Dong Mei’s review might be compared to Charles Montgomery’s, which can be found here.
A woman writing a letter. A simple premise for Shin Kyung-sook’s short story The Place Where the Harmonium Was. A woman writing a letter to her lover who already has a wife and children. The circumstances of their relationship are backed into rather than revealed by the heroine. The letter is how she copes with her guilt. Not only guilt over the affair but also over leaving him. Her thoughts ebb and flow with memories of her childhood, giving us more insight into why she became a mistress and why she is now relinquishing that place.
In this short story Shin Kyung-sook’s writing is beautiful. The plot itself is actually distasteful to me because it deals with infidelity which on a personal level I can’t help but dislike. However, there is no way to read Shin’s story without developing some sympathy and empathy for all of her characters, regardless of how distasteful their actions. There is no judgement passed on their actions, only explanations offered which allows the reader to form their own opinion nicely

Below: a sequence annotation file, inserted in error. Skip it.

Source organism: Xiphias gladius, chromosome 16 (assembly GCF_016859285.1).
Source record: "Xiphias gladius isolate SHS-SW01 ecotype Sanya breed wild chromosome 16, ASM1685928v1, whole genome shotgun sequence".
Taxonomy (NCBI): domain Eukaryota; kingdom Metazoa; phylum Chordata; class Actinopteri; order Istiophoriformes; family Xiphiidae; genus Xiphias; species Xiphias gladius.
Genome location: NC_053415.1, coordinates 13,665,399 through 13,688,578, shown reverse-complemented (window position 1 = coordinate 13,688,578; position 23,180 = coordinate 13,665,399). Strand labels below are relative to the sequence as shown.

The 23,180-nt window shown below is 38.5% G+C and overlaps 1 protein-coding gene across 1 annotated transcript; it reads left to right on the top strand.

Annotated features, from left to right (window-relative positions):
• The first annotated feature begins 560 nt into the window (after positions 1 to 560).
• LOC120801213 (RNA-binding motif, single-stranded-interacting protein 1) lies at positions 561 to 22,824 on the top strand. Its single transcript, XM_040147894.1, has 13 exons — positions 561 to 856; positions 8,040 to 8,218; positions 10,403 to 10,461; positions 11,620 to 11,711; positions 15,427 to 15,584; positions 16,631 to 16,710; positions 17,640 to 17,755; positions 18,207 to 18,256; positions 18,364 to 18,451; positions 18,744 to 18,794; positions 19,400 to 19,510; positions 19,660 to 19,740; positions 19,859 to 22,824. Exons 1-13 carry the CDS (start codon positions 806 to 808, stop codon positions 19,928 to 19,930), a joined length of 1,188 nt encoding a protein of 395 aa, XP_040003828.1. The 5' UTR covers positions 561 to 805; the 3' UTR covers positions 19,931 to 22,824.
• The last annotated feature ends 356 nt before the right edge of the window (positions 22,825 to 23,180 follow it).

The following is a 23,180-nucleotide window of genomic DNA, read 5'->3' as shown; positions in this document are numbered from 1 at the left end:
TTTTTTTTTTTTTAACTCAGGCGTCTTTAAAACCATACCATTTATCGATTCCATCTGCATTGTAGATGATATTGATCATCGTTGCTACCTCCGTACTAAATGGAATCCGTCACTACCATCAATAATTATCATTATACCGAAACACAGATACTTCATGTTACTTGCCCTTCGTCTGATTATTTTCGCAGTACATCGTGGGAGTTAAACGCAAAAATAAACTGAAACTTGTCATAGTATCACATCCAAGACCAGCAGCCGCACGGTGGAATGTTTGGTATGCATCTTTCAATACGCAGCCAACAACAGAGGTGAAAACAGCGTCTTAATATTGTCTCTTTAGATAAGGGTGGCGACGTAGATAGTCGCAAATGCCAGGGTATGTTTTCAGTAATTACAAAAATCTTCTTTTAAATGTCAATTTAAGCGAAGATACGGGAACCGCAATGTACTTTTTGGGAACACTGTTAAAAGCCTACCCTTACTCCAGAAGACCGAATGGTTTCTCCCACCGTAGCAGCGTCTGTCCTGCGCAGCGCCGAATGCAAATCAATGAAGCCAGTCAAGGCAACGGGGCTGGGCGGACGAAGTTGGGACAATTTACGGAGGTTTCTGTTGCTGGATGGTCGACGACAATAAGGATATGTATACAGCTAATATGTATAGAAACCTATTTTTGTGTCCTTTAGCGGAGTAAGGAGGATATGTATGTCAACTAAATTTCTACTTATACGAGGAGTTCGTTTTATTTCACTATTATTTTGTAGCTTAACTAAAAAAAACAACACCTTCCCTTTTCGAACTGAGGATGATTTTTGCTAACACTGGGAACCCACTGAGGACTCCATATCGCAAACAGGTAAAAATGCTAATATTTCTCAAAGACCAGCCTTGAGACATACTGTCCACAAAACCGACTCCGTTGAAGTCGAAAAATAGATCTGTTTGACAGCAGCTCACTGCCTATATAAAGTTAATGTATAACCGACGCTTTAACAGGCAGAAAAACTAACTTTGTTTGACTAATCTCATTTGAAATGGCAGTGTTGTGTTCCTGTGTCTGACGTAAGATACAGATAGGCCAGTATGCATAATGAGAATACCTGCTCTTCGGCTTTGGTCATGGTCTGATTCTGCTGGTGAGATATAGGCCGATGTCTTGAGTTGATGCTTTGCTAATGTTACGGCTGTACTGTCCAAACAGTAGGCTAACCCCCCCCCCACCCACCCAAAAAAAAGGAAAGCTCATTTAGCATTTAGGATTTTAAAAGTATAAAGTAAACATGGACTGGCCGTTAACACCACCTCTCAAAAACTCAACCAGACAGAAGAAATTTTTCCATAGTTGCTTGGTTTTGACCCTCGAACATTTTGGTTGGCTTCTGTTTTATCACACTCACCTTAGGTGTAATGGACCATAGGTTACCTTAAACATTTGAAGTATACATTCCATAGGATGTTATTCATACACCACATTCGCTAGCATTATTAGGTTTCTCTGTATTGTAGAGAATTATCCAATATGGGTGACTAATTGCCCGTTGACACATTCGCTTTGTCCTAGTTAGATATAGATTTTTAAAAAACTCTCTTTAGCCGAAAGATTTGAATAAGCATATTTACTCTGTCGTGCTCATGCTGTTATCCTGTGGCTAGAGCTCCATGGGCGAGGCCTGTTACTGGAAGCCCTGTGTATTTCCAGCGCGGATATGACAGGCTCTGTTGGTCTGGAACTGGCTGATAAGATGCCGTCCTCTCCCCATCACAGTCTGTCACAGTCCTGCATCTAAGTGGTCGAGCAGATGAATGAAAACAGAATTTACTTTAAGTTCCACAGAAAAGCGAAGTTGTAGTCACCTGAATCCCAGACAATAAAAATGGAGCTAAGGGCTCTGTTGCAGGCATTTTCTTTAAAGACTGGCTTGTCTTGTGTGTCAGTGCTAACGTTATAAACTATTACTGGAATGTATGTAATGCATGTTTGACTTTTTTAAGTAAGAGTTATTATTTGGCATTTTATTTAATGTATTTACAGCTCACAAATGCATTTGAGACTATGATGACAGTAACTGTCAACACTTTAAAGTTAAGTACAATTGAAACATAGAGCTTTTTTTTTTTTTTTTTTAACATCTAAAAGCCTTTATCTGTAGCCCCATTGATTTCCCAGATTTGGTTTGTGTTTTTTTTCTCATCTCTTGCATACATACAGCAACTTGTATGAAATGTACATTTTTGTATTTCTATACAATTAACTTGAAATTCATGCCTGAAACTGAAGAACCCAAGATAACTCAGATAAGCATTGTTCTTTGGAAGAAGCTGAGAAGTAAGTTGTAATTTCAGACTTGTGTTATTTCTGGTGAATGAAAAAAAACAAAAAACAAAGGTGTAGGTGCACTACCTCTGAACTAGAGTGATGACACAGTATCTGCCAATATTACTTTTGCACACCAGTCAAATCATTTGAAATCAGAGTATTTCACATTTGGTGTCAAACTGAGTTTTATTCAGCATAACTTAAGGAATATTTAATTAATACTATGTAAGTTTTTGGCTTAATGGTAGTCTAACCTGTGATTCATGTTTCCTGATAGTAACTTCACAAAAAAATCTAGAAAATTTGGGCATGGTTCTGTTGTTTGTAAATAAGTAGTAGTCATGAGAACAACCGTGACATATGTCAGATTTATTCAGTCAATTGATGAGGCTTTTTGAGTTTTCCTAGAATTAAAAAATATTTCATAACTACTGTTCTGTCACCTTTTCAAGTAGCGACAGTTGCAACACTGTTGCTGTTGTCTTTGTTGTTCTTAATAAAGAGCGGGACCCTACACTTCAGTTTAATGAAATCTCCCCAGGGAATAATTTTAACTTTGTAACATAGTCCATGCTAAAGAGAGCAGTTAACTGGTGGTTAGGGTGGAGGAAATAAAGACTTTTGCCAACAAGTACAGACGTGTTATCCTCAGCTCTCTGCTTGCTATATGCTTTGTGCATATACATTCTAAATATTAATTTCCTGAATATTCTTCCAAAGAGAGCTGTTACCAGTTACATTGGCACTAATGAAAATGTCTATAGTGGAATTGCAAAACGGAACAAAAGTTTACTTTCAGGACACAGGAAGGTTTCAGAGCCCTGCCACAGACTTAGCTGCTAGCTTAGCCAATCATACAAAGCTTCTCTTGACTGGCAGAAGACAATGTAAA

Shin’s style in this story is very similar to the western style of stream of consciousness writing. Obviously it differs because there is an intended audience since it is meant to be a letter. Still, there is a similar feel because the woman’s mind is disorganized and she is unable to convey her feelings in a logical order, rather she writes indiscriminately the things that come to mind.
This story is not distinctly korean in its style or plot. Sure the countryside setting has elements of the third world but ultimately being korean has nothing to do with it at all. Instead, The Place Where the Harmonium Was is universally appealing and can be understood beyond culture.